Trackside Interview #3 
Michael Froio

The expansive Rockville Bridge stretches across the Susquehanna River, and remains the worlds longest stone arch bridge. Rockville, a testament to the Pennsylvania Railroad’s engineering legacy, is part of Michael’s ongoing project From the Main Line, a culmination of interests and ideas focused on the railroad and the landscape it travels.

Michael Froio is a photographer who focuses on the history of the industrial era and its relation to the modern landscape. His work has been published by the National Railway Historical Society, and he has presented lectures for the Center For Railroad Photography & Art, the Library Company of Philadelphia, and chapters of the National Railway Historical Society and Pennsylvania Railroad Technical & Historical Society. Michael teaches photography at Drexel University and manages the school’s darkroom and photography facilities. Michael’s work may be seen on his website

Edd Fuller, Editor, The Trackside PhotographerMichael, I want to thank you for your generosity in sharing your work with our readers and for taking the time to talk with us. I usually start by asking about your interest in railroads, and we will get to that later, but first let’s talk about photography. You have chosen a career in photography. How did that come about?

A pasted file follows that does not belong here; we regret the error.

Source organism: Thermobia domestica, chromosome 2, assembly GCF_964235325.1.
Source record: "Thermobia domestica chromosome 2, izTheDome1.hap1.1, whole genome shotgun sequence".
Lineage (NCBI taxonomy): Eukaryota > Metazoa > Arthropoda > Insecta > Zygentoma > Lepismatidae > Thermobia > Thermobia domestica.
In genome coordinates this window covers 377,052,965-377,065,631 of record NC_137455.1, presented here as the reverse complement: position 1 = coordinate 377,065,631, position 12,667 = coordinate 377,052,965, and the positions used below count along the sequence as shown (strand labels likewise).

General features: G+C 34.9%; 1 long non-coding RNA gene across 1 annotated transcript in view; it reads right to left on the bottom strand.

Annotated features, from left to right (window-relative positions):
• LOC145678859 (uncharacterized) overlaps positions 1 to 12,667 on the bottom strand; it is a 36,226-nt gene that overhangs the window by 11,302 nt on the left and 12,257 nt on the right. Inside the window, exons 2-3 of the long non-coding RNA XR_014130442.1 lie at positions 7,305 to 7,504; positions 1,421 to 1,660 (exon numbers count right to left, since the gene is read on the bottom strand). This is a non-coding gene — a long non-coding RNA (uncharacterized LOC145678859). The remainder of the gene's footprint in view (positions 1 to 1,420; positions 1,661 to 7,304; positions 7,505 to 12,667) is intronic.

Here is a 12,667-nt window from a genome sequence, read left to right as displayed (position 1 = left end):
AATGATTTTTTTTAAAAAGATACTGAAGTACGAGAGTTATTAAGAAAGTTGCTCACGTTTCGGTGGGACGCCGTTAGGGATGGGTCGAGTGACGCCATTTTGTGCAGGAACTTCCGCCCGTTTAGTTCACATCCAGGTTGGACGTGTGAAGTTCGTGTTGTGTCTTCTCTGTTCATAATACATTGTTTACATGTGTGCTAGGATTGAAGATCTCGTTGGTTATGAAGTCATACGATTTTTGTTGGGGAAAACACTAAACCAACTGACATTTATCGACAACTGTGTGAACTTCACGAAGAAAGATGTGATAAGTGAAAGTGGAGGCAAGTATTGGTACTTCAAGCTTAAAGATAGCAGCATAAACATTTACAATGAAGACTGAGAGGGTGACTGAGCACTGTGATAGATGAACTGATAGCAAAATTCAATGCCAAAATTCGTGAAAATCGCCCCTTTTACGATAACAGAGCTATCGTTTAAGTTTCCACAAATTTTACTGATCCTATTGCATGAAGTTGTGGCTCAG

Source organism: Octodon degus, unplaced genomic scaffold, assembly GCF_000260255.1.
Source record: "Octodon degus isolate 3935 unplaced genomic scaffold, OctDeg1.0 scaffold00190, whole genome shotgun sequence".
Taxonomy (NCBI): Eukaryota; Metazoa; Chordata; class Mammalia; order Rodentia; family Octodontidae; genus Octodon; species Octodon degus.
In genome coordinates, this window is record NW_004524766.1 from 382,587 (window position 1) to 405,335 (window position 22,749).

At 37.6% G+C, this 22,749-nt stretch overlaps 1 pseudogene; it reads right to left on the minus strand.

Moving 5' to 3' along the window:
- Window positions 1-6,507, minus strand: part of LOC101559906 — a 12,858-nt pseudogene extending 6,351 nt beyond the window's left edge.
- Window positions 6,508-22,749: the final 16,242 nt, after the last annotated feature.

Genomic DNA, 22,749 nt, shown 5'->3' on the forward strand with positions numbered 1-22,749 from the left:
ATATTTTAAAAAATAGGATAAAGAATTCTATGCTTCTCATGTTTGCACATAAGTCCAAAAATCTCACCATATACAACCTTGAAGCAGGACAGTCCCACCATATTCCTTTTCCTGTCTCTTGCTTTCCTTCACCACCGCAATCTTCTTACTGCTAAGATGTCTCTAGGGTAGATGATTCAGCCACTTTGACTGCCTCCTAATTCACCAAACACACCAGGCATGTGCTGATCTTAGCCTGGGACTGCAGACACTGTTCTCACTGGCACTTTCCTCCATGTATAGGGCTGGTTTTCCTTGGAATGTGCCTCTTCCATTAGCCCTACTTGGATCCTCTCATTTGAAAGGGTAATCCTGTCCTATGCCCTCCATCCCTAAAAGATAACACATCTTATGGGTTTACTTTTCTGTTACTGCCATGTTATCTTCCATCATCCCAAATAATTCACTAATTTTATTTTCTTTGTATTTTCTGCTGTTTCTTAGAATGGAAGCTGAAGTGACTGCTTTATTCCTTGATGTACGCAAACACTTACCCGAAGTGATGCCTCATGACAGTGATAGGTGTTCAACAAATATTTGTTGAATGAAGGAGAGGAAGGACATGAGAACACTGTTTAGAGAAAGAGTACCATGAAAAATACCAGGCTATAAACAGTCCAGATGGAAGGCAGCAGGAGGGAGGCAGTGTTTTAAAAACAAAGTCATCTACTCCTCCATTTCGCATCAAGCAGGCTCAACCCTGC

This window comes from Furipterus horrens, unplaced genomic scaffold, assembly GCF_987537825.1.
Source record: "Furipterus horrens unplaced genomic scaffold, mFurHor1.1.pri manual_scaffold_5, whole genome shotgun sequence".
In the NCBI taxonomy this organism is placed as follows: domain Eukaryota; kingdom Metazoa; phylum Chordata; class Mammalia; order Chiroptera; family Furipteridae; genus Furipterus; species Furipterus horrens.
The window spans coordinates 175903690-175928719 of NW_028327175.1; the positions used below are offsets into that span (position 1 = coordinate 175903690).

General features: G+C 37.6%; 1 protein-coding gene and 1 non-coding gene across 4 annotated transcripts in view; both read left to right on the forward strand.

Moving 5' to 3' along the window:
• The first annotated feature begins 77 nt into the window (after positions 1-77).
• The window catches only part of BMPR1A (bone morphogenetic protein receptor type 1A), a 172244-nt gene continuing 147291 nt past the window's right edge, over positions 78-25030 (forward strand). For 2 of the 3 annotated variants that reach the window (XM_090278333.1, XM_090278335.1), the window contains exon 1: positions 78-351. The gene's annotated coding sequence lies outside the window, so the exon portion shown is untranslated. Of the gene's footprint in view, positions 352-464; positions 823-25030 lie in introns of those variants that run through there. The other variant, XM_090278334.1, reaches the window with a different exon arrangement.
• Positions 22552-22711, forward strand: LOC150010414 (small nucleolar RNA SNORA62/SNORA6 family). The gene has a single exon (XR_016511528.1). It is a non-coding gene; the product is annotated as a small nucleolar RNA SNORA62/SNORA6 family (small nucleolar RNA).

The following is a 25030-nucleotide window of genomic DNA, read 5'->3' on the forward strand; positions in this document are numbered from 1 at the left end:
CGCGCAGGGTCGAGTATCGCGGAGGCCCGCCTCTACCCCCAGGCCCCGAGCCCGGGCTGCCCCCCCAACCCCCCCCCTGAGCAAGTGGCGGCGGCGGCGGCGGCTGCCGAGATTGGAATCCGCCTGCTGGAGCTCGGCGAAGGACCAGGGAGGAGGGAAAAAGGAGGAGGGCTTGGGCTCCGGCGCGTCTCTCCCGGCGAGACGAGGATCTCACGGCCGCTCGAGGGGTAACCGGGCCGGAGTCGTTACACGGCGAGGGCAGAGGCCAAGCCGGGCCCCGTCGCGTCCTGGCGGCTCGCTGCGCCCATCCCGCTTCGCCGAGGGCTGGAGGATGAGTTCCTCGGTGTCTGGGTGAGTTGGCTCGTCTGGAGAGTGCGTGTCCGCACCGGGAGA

Michael Froio – Thanks, Edd, It is a pleasure, and honor, to share my work with the Trackside Photographer, I have a tremendous amount of respect for what you are doing.

How did I get into photography? Hm. Well, I always had an interest in making photographs, at least since my young teenage years. At that time it very simply tied into my interest in trains. I wasn’t particularly good at making train photos, but while exploring the railroad (often with my father) I was always compelled to document what we found. When I started college, I had no idea what I wanted to be when I grew up. Taking prerequisite classes like English lit and math classes bored me out of my mind. A friend and classmate mentioned he was taking a photo class, so I enrolled in Photo 110. My professor, Rachael Fermi (granddaughter of Enrico Fermi – the creator of the atomic bomb) was an incredible character. She did a terrific job teaching the foundations of photography while encouraging creativity, craft and an understanding of composition. After a few classes, I took a job as a lab monitor, mixing chemicals and managing the darkroom, typically during the evening hours. It was during this post that I fell in love with photography and the idea of teaching. Read more

Trackside Interview #2 
Dennis Livesey

Dennis Livesey in Laws, California, paying homage to a Richard Steinheimer shot of this very locomotive.